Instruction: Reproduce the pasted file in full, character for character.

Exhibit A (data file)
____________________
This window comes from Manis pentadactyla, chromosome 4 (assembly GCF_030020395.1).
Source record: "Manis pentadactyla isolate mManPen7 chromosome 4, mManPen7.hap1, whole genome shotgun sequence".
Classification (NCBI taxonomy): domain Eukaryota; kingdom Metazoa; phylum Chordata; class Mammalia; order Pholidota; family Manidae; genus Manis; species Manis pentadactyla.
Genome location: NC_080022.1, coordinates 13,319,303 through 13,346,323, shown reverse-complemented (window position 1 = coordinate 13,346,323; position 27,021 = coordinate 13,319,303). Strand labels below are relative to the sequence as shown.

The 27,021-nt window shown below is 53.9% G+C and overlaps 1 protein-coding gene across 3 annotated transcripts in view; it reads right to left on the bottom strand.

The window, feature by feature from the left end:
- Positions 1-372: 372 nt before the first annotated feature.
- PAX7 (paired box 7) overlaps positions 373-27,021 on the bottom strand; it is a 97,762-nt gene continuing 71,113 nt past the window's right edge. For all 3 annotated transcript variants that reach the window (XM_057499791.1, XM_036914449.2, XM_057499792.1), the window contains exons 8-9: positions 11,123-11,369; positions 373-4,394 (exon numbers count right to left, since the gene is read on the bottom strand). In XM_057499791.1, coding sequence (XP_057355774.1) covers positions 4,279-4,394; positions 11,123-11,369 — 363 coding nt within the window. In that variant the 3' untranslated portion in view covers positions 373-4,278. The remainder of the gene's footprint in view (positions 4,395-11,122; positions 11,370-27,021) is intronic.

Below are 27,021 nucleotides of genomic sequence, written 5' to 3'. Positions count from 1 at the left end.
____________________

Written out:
This window comes from Manis pentadactyla, chromosome 4 (assembly GCF_030020395.1).
Source record: "Manis pentadactyla isolate mManPen7 chromosome 4, mManPen7.hap1, whole genome shotgun sequence".
Classification (NCBI taxonomy): domain Eukaryota; kingdom Metazoa; phylum Chordata; class Mammalia; order Pholidota; family Manidae; genus Manis; species Manis pentadactyla.
Genome location: NC_080022.1, coordinates 13,319,303 through 13,346,323, shown reverse-complemented (window position 1 = coordinate 13,346,323; position 27,021 = coordinate 13,319,303). Strand labels below are relative to the sequence as shown.

The 27,021-nt window shown below is 53.9% G+C and overlaps 1 protein-coding gene across 3 annotated transcripts in view; it reads right to left on the bottom strand.

The window, feature by feature from the left end:
- Positions 1-372: 372 nt before the first annotated feature.
- PAX7 (paired box 7) overlaps positions 373-27,021 on the bottom strand; it is a 97,762-nt gene continuing 71,113 nt past the window's right edge. For all 3 annotated transcript variants that reach the window (XM_057499791.1, XM_036914449.2, XM_057499792.1), the window contains exons 8-9: positions 11,123-11,369; positions 373-4,394 (exon numbers count right to left, since the gene is read on the bottom strand). In XM_057499791.1, coding sequence (XP_057355774.1) covers positions 4,279-4,394; positions 11,123-11,369 — 363 coding nt within the window. In that variant the 3' untranslated portion in view covers positions 373-4,278. The remainder of the gene's footprint in view (positions 4,395-11,122; positions 11,370-27,021) is intronic.

Below are 27,021 nucleotides of genomic sequence, written 5' to 3'. Positions count from 1 at the left end.